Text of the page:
If we can maintain our property rights or god-forbid make them more robust, we will be fine.
I wasn't too impressed by his single factor analysis - after all, if the bluebird of happiness *does* fly up your nose, you *will be* ecstatic - but decided to deal with the question anyway - so Mr. A, if you have a case to make, here is your chance to be on topic.
As it happens, Jared Diamond does mention the question of property rights in his discussion of Tokugawa Japan's successfull effort to deal with its own deforestation crisis. He argues that the isolation and political stability of Japan meant that Shogun, daimyo, and peasant could all expect not only to control their lands during their lifetimes, but pass it on to their children. This fact gave them an incentive to practice siliculture and other conservation measures that could only provide benefits many years or even decades later. Conversely, the instability of Maya, Rwandan, and Haitian societies made any such expections impossible, and may well have contributed to their respective collapses.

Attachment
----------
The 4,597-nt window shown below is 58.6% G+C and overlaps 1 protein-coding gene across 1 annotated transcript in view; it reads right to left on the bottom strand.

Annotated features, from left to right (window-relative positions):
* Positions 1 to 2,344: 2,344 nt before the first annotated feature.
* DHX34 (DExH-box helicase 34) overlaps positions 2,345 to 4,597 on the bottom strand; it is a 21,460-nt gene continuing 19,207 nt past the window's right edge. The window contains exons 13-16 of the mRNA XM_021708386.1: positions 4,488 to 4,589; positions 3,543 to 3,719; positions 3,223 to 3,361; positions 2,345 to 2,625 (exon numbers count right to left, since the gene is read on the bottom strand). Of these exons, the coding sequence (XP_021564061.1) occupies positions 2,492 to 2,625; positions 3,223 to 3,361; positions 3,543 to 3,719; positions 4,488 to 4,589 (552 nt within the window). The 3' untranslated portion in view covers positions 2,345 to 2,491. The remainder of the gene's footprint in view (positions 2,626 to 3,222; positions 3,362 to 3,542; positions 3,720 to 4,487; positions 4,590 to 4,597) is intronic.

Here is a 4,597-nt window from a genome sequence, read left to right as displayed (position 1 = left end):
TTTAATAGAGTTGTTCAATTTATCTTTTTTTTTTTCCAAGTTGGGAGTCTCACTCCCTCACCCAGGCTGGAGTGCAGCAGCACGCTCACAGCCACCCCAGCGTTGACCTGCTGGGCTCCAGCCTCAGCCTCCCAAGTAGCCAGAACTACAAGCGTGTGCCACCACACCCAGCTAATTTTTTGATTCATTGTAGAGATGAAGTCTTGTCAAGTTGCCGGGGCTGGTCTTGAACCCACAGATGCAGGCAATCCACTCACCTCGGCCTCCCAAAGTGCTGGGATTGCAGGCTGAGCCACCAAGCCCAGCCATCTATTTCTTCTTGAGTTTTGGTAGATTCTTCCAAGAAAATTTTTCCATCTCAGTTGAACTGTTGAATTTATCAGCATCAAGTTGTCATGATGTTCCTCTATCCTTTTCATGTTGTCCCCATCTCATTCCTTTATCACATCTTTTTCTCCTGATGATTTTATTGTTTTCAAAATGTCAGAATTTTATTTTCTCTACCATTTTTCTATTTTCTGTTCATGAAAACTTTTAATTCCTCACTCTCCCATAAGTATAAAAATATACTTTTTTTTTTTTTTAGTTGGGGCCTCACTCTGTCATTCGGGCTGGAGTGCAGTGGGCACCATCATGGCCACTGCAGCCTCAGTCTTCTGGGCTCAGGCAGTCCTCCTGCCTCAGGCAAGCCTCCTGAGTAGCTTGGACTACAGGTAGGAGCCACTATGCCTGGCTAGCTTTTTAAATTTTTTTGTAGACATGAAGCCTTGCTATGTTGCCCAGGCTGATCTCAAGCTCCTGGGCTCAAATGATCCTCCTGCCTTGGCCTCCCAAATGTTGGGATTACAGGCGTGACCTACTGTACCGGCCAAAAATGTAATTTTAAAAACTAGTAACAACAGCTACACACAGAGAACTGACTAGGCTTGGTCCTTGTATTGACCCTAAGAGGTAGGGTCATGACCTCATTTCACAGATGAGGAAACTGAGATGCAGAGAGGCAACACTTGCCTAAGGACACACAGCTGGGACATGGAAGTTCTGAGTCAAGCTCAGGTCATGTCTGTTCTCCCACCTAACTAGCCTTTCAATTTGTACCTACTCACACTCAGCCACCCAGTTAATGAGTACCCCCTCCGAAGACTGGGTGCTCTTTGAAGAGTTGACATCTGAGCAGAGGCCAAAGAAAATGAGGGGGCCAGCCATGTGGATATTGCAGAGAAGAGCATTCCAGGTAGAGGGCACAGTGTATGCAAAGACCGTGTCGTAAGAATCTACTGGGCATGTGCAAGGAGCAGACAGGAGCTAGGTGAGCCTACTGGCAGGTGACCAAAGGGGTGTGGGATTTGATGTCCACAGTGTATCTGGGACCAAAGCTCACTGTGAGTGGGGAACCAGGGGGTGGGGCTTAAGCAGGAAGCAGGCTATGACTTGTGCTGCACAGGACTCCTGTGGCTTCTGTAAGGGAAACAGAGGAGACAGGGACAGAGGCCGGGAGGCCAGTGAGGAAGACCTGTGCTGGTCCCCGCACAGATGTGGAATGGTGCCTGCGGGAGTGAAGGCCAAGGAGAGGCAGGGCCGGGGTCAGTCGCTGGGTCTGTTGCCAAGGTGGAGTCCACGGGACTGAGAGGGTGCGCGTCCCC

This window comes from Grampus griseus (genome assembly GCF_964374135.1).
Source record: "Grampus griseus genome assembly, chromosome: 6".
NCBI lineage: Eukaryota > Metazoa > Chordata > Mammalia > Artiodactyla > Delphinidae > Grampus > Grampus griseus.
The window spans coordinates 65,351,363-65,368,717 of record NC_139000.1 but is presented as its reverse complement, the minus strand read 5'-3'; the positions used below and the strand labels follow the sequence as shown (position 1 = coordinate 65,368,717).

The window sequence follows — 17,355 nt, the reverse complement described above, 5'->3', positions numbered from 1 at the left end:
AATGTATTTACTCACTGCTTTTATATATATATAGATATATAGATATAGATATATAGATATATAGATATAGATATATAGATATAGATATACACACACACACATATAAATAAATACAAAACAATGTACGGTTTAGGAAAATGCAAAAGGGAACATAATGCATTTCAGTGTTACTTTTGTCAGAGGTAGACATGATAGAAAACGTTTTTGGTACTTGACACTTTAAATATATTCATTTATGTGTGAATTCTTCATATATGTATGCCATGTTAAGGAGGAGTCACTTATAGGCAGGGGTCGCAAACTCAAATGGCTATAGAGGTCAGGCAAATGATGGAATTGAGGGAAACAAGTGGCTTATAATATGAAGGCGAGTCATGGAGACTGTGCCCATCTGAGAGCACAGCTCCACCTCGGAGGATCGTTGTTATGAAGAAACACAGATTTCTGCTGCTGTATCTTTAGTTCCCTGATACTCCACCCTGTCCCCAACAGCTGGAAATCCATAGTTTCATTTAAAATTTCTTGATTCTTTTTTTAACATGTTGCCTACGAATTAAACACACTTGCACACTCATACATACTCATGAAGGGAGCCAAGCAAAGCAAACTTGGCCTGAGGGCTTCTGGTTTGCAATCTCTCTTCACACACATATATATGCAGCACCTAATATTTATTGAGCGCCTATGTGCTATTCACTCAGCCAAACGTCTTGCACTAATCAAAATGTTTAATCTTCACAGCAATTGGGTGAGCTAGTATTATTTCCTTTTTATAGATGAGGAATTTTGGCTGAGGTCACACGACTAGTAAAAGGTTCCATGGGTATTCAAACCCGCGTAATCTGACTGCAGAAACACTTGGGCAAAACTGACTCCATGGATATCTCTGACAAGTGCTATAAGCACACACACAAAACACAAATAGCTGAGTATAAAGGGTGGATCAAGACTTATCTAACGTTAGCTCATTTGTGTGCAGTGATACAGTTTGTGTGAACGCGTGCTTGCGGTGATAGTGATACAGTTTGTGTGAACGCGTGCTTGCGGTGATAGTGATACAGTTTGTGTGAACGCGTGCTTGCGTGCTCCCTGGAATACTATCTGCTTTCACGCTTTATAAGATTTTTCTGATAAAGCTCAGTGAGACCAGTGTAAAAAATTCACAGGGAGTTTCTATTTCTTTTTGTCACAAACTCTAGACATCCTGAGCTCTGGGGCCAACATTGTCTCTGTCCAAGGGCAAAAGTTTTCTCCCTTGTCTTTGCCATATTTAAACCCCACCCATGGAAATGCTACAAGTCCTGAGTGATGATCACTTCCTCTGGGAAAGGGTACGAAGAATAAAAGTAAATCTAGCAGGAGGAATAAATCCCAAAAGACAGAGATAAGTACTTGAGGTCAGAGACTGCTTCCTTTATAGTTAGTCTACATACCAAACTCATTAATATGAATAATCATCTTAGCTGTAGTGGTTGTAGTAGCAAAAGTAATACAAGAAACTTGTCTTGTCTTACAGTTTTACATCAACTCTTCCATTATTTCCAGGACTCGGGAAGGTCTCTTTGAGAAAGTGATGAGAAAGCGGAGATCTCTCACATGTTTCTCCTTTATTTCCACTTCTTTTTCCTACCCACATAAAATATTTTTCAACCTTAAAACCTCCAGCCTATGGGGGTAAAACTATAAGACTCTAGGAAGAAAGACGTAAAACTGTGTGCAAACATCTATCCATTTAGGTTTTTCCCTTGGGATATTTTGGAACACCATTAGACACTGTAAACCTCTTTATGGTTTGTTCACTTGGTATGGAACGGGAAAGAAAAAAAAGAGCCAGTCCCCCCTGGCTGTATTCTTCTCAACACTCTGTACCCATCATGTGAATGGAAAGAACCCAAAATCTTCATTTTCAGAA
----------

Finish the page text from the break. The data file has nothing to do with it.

Studies of societies of humans (or East African Plains Apes) and our close relatives, the chimpanzees, show that the notion of possession and property is firmly embedded in our instinctive behavior. One of the reasons socialism doesn't work is its tendency to ignore this instinct.
For primitive man, the hunter gatherers whose brains we inherited, property is limited to what one can take along - family and a few tools. Once agriculture was developed, land became the cardinal element of property. The productivity of agriculture, and the storable food it produces, permits and requires organization into larger political entities which Diamond calls Tribes, Chiefdoms, and Nations. These political entities become the guaranters of property rights and the means for an elite to acquire and maintain the lion's share of the property.
Political entities typically put some restrictions on property rights. For example, we don't permit private citizens to own nuclear weapons or other people. The Tokugawa success story involved rigorous top-down management (micro-management, actually) of forest resources as well as limiting population growth through a variety of means including contraception, abortion and infanticide.
I intend another post on how this relates to Social Security, pensions, bankruptcy, and deficit spending by the government.